The Antonio Brown saga is never-ending, and when it comes to the wide receiver’s civil lawsuit, things may just be getting started.
The wide receiver, who was signed by the Patriots hours after he was released by the Oakland Raiders following a comedy of transgressions, was accused of sexual assault and rape in a civil lawsuit filed by his former personal trainer Britney Taylor after signed with New England.
Brown remains eligible to play this weekend, with reports coming out Friday that the NFL does not plan to place the wideout on the commissioner’s exempt list. Bill Belichick was more mum on his plans for Brown this weekend. But Brown’s long-term status still remains in question as the league investigates the matter. Simply put, this is a long way from being over.
And on Friday, Brown’s stepfather, Larry Moss Jr., told USA Today’s Josh Peters that Brown has a very troubled past, and was “not surprised” to see the allegations come out.
“I can’t tell you that he did what they said he did,” Moss told USA TODAY Sports. “But I know he’s very abusive to women.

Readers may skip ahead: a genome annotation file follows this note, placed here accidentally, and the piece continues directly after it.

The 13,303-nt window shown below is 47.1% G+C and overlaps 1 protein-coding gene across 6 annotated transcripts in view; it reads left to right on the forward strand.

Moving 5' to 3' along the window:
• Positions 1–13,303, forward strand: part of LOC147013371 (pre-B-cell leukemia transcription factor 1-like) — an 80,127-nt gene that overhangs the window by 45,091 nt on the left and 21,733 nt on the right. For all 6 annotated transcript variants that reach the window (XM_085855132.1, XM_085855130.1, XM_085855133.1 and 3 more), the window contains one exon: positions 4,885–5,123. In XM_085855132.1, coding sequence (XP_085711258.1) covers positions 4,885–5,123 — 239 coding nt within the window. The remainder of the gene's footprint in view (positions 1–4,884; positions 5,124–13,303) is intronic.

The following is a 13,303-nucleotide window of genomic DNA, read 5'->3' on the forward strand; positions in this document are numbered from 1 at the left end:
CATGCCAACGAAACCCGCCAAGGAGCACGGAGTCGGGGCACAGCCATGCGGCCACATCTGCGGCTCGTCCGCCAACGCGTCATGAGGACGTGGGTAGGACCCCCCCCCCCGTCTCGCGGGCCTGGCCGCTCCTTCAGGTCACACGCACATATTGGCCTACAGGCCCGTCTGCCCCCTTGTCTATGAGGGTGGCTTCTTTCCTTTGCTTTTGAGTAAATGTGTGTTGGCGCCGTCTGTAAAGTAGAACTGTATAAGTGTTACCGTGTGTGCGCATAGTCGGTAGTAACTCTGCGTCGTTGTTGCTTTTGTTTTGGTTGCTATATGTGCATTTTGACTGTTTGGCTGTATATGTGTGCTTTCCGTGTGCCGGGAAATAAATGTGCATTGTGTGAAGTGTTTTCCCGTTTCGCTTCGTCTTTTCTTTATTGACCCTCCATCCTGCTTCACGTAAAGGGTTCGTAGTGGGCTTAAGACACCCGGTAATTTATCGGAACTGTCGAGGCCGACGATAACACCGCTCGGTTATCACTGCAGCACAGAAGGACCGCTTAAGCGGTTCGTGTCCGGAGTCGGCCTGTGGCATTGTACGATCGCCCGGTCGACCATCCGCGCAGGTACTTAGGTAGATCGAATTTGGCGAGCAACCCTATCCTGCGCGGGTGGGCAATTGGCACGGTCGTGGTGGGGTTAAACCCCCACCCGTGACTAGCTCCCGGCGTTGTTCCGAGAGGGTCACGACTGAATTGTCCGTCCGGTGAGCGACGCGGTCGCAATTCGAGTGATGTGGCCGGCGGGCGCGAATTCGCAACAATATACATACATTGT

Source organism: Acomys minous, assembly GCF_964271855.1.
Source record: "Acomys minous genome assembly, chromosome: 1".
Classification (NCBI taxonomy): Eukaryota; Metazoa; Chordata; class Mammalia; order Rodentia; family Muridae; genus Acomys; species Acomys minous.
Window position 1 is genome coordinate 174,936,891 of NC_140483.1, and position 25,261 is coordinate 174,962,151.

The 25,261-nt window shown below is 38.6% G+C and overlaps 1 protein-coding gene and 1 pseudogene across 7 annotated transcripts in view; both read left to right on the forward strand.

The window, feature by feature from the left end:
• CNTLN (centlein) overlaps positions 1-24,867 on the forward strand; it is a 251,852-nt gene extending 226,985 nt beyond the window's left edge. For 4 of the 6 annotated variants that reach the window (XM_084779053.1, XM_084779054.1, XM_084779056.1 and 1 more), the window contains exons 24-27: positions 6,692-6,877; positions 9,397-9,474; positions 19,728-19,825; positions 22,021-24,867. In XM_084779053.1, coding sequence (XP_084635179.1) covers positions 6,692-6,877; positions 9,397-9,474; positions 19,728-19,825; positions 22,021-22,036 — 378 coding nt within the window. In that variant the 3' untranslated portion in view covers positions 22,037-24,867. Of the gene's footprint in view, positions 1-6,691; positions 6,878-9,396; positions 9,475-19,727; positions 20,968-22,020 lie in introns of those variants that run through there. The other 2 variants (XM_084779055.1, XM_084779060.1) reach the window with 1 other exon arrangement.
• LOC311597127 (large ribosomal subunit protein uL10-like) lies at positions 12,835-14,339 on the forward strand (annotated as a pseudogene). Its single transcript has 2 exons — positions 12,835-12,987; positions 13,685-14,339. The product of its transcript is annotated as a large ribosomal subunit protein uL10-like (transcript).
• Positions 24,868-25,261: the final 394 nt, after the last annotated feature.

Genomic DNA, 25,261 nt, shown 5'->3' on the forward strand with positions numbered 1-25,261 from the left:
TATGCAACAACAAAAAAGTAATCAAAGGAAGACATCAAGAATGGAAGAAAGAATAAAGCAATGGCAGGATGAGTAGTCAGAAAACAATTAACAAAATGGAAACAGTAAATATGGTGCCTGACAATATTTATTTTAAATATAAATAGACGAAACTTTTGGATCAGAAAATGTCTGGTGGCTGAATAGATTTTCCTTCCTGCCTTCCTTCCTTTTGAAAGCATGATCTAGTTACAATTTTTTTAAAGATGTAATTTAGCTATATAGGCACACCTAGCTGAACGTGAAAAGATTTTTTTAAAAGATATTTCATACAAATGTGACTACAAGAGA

“As far as just raping somebody, (Brown) just feels like he can have whatever he wants. He’s just empowered that way. So it doesn’t surprise me that this kind of allegation came out about him.”
Moss says he helped raise Brown in Miami-Dade County in Florida between the ages of 5 and 17, and traced his troubles back to his childhood.
“A lot of things that Tony’s doing, nothing surprises me,” Moss said. “I’m surprised that it took them this long to figure him out. Because he’s been this way since he’s been 12 years old.”
Brown’s problematic personality certainly is nothing new. The 31-year-old has forced himself out of two franchises for his behavior and he has been involved with the law before, he was sued in October 2018 after throwing furniture off a 14th-floor balcony that nearly struck a toddler. He faced allegations of a domestic dispute with the mother of one of his children in January.
Brown has denied Taylor’s allegations through his lawyer.
Thumbnail photo via Charles LeClaire/USA TODAY Sports Images